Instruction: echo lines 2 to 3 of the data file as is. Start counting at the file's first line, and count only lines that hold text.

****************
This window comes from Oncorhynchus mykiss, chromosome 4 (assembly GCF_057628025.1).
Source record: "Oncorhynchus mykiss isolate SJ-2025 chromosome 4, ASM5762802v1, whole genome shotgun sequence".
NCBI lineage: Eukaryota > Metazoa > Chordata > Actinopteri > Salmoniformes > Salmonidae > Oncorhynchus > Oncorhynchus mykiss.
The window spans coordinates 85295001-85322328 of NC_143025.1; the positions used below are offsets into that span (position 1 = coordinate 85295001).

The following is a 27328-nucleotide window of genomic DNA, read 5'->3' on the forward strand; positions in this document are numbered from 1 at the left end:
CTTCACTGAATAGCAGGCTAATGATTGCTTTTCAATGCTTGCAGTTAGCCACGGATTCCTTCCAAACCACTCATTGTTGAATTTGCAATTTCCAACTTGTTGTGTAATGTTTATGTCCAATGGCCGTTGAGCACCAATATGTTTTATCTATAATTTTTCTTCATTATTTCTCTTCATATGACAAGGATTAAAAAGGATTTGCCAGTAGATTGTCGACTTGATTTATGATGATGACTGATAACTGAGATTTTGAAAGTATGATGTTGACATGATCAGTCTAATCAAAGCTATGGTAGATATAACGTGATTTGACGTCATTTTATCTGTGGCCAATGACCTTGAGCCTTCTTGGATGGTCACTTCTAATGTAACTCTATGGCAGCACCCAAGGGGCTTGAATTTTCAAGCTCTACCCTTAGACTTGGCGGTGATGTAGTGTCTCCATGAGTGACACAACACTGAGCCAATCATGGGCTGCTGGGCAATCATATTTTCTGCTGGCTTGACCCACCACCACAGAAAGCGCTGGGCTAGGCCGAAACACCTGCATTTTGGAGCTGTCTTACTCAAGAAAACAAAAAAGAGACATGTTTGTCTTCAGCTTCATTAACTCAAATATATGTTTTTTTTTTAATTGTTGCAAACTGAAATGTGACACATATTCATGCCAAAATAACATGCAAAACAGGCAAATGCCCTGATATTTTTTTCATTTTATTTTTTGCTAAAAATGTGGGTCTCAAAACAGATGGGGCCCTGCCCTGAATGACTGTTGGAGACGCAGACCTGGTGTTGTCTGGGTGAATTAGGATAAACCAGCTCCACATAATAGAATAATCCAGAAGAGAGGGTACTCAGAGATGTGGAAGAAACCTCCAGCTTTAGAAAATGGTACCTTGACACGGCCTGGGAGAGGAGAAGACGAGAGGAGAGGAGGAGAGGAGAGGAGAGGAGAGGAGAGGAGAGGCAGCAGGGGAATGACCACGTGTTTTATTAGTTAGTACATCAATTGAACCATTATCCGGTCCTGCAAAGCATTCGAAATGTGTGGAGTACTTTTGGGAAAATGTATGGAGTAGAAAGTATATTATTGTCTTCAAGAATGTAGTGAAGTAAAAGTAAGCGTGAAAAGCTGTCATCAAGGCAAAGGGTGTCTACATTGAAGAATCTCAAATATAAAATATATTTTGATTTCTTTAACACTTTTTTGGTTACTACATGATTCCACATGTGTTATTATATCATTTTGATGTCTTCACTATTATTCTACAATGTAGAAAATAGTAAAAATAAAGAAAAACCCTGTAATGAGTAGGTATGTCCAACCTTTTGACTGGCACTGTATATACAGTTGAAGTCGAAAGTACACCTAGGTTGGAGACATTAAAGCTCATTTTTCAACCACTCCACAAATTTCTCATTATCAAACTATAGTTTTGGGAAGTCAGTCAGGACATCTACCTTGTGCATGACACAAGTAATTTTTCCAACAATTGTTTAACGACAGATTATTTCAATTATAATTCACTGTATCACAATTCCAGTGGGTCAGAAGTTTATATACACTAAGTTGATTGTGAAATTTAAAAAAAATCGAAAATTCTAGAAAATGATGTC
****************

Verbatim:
Source record: "Oncorhynchus mykiss isolate SJ-2025 chromosome 4, ASM5762802v1, whole genome shotgun sequence".
NCBI lineage: Eukaryota > Metazoa > Chordata > Actinopteri > Salmoniformes > Salmonidae > Oncorhynchus > Oncorhynchus mykiss.